Our current isolation climate is helping me to finish projects that I started last year in hopes that when this isolation is lifted, I might be able to be a part of the local arts council member show at the end of the year. This portrait of Frida Kahlo is in good company with a nearly finished Pablo Picasso. I have also finished large portraits of Lou Reed and PJ Harvey.

Each of these takes roughly 160-180 hours of work. My hope is to be able to share these works and have them in people’s home. I’m a big fan of affordable art. What good does it do sitting in my attic? I’ll post again when it is finally finished so you can see the transformation.

Poem: Charcoal

This one is from the archives and seems a world away. I wrote this in 2007 when I was fascinated by articles in newspapers or magazines that didn’t make the front page. They were interesting notes on the human condition.

Charcoal Dust by Aleathia Drehmer

The prospect of sleep is dangerous 
and unpredictable legs moving, 
his body like a ghost in the night.
Eyes blind and turned,
brain awakened to faces hovering
on the underside of lids.

His control is stripped naked and still, 
nimble feet traverse steep stairs
leading to small dark spaces.
Crouching in the corner,
a filthy cur with face in high fever,
lines streaming from fingertips
stained in thick black charcoal.

In the light, sheets are twisted 
about legs in sailor’s knots,
he finds women’s faces,
arms, legs, breasts, lips etched
into paper with delicate, intimate precision.

The only evidence of his dissonance
witnessed by ebony fingers
and a throbbing skull.

Poem: Giacomo Balla, Girl Running on a Balcony, 1912

Girl Running on a Balcony, Giacomo Balla, 1912

The clattering of shoes
on the balcony distracts me—
she runs by in a blur
of aquamarine and teal, 
her peach flesh poignant
and effervescent, the auburn
tendrils surge like a fire
in my brain.

She has moved me

                            disturbed me

                        unnerved me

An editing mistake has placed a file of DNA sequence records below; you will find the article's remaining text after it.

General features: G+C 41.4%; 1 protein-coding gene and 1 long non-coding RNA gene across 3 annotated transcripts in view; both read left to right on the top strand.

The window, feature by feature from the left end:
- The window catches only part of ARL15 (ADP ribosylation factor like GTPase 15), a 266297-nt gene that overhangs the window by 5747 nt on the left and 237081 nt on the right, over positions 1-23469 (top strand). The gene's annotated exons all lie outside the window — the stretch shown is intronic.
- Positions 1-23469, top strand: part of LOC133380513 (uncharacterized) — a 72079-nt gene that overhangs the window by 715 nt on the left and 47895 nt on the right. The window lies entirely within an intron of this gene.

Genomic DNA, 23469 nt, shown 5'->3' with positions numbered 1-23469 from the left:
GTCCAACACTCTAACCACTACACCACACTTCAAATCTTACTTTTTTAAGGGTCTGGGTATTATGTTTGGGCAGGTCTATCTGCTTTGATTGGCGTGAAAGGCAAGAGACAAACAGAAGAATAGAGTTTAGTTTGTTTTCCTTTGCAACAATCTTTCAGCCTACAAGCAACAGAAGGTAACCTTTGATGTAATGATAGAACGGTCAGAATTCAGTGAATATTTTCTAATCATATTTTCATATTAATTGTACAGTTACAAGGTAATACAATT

released me.

The mind loops this girl
in frantic flip book motion.
It is a nightmare
that will never find
it’s undoing.

Poem: Morris Louis, Gamma Epsilon, 1960

Morris Louis, Gamma Epsilon, 1960

When I was a young girl I remember my mother being an artist. She carried a bag filled with drawing pads, pencils, and charcoal. She’d sketch trees and wildlife, sometimes children. It amazed me to watch an image come to life from the pencil in her hand. My love of art started here, much like my love of poetry started with my father. My appetite for reading birthed among the stacks of books that lined the walls of my grandmother’s apartment. It is good to know the origins of your passions. Sometimes you have to peel all the dirty layers back of the things that happened after, to find these gleaming jewels.

Years ago I started writing poems about pieces of art that moved me. I like the idea that I was somehow collaborating with these talented, famous artists. I still write these types of poems and make a point to go to an art museum in every town or city I visit that has one. Art and writing are a person’s invisible emotions made solid. They are captured in forms created from a unique perspective.

My hope with Ekphrastic poetry is inspire you to look at art in a different way. Capture how your body and mind feels when you look at a piece someone poured their soul into. Please enjoy Morris Louis.

Morris Louis
Gamma Epsilon, 1960

My flesh bleeds
your filthy pigments
in jagged runnels
where the knife,
your tongue,
has carved me.

You leave clean
your favorite place,
whole and unblemished—
the place your lips
like to linger, the place
our secrets absorb
through osmosis
when you stay too long.

I bleed you.
I embody you.
I am the near beginning
and the not so end
of you.